The Comptroller-General of the Nigerian Customs Service, Dikko Abdullahi, who is leaving his post on Tuesday, August 18, says he is leaving behind a transparent system and that he has nothing to fear.
Mr. Abdullahi said he was voluntarily leaving office, partly to avoid being fired by President Muhammadu Buhari, and also to allow the younger generation take over.
“The time I’m leaving is the time I feel those young ones that have developed the software can come up and manage the software,” he told journalists Monday after meeting the president.
“So that is basically the reason and I’m sending out this signal to all those who have stayed put.
“Don’t stay until you are asked you to go. When you feel you have done so much and you believe in the system you have built, then why do you stay? Why don’t you be an umpire? Leave, be by the side and watch and advise,” he said.
Mr. Abdullahi left after putting in six years as the head of Customs, one of Nigeria’s main revenue sources besides oil and gas.
The Buhari administration has replaced the leadership of critical government offices, and last week, as part of wider reforms, announced an extensive audit of all revenue generating agencies of government.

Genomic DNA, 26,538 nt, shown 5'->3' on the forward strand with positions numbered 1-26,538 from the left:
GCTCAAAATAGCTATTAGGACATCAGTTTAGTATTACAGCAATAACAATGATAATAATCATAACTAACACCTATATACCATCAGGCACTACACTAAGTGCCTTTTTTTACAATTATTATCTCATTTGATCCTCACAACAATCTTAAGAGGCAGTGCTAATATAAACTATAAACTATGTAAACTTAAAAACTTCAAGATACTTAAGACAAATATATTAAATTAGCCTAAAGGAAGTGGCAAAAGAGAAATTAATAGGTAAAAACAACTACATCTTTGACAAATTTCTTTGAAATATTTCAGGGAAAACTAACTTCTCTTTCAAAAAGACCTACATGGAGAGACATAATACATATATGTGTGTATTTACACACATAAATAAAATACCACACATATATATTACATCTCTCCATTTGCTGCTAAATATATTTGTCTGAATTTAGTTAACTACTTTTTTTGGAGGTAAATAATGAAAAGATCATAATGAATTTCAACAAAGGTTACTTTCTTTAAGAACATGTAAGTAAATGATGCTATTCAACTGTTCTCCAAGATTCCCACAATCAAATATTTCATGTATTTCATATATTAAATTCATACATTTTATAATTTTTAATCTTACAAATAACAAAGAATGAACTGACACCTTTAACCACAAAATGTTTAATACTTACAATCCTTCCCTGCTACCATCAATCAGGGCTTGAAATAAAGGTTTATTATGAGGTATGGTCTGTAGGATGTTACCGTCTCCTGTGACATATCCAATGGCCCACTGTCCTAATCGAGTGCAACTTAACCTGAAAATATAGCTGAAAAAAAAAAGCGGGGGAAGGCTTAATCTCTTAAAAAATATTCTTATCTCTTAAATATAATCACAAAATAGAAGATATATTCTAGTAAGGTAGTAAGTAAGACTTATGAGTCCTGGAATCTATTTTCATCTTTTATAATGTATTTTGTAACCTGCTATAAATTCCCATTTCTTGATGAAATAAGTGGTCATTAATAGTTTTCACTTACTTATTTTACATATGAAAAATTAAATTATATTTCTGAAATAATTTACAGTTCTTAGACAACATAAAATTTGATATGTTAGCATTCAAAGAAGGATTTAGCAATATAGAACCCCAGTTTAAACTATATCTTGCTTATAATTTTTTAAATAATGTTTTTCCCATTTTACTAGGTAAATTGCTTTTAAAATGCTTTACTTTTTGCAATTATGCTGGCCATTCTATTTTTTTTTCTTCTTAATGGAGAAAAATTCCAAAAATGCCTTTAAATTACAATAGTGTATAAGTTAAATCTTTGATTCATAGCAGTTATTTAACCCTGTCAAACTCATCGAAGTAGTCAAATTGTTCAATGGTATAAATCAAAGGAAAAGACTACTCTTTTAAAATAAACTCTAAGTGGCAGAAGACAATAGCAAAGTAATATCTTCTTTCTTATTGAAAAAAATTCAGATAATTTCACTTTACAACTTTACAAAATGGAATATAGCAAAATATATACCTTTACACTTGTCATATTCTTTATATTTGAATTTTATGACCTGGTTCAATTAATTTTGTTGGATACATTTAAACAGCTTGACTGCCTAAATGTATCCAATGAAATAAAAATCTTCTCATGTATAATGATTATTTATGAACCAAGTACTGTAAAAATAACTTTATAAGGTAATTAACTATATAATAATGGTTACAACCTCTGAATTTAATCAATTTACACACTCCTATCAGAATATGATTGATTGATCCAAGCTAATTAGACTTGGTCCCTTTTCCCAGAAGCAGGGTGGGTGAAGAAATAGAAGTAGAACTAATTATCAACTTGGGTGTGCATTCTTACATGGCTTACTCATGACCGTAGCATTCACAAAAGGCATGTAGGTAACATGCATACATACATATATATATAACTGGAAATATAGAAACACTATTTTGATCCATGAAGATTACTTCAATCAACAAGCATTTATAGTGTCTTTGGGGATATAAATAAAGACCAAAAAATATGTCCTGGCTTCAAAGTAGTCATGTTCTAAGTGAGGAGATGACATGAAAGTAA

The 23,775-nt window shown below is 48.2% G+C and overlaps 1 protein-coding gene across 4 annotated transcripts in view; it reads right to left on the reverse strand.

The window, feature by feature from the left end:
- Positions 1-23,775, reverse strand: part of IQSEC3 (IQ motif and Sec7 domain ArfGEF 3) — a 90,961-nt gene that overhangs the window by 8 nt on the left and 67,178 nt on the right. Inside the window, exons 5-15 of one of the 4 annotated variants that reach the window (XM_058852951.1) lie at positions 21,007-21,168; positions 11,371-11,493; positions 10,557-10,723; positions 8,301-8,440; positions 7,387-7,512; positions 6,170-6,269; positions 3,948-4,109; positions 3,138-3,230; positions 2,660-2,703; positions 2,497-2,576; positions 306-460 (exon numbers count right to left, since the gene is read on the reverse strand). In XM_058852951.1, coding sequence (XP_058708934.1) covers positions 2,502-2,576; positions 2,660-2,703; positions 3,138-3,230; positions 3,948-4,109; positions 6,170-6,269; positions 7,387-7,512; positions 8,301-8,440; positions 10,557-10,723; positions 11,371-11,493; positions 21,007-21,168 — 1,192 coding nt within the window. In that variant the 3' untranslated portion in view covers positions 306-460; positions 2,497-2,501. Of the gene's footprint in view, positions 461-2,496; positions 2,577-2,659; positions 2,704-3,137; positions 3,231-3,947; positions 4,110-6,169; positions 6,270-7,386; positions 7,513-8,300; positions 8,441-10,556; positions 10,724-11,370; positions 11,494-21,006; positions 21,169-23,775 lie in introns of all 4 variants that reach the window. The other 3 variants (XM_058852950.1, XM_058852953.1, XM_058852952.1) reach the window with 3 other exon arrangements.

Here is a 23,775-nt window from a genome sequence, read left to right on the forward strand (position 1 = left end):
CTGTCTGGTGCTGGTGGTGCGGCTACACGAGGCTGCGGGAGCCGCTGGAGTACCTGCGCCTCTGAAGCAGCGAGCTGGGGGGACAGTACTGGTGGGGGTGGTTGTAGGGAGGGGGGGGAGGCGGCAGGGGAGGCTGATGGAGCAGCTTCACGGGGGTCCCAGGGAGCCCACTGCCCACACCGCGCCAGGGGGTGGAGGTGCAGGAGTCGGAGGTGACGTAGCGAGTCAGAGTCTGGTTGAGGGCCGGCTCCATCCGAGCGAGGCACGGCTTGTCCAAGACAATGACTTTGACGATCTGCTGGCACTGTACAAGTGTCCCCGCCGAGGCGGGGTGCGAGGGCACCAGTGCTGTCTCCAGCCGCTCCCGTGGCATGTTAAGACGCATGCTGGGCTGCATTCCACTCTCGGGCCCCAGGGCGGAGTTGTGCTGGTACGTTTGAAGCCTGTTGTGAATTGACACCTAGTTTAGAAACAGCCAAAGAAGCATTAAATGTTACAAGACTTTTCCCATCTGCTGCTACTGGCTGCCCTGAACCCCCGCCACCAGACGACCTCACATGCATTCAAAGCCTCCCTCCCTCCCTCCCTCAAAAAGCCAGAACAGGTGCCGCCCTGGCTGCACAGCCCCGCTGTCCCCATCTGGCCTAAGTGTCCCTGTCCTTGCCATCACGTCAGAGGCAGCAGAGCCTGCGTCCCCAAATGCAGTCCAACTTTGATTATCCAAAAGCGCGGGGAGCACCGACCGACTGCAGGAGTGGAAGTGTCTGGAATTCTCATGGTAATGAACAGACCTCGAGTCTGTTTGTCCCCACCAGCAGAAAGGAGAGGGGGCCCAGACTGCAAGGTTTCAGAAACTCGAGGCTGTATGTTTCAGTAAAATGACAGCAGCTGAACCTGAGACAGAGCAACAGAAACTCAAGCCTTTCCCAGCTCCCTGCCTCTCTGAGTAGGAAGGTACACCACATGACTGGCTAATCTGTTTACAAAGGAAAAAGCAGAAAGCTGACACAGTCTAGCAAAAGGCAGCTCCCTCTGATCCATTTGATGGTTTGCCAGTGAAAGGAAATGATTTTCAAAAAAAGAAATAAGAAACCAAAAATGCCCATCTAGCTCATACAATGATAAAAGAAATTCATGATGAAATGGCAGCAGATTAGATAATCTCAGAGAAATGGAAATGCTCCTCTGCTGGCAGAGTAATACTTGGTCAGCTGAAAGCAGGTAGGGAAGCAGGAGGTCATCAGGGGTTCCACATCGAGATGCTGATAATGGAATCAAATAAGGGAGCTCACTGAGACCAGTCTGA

Mr. Abdullahi wrote to the president on August 3 seeking permission to stand down. Mr. Buhari approved his resignation request 11 days later.
Fielding questions from journalists after meeting the president on Monday, the former Customs boss said under his watch revenue appreciated by 20 percent.
“Revenue appreciated by 20 percent from when I took over and the officers that did the work are still around and I think that the NCS – I stand to be corrected- is the only service that is fully automated in the system of operation,” he said, saying it is time for the younger generation who built the automated systems to take over.
“We have no fear,” he added.
He said the only way the Customs service can move forward is to give chance to the younger generation.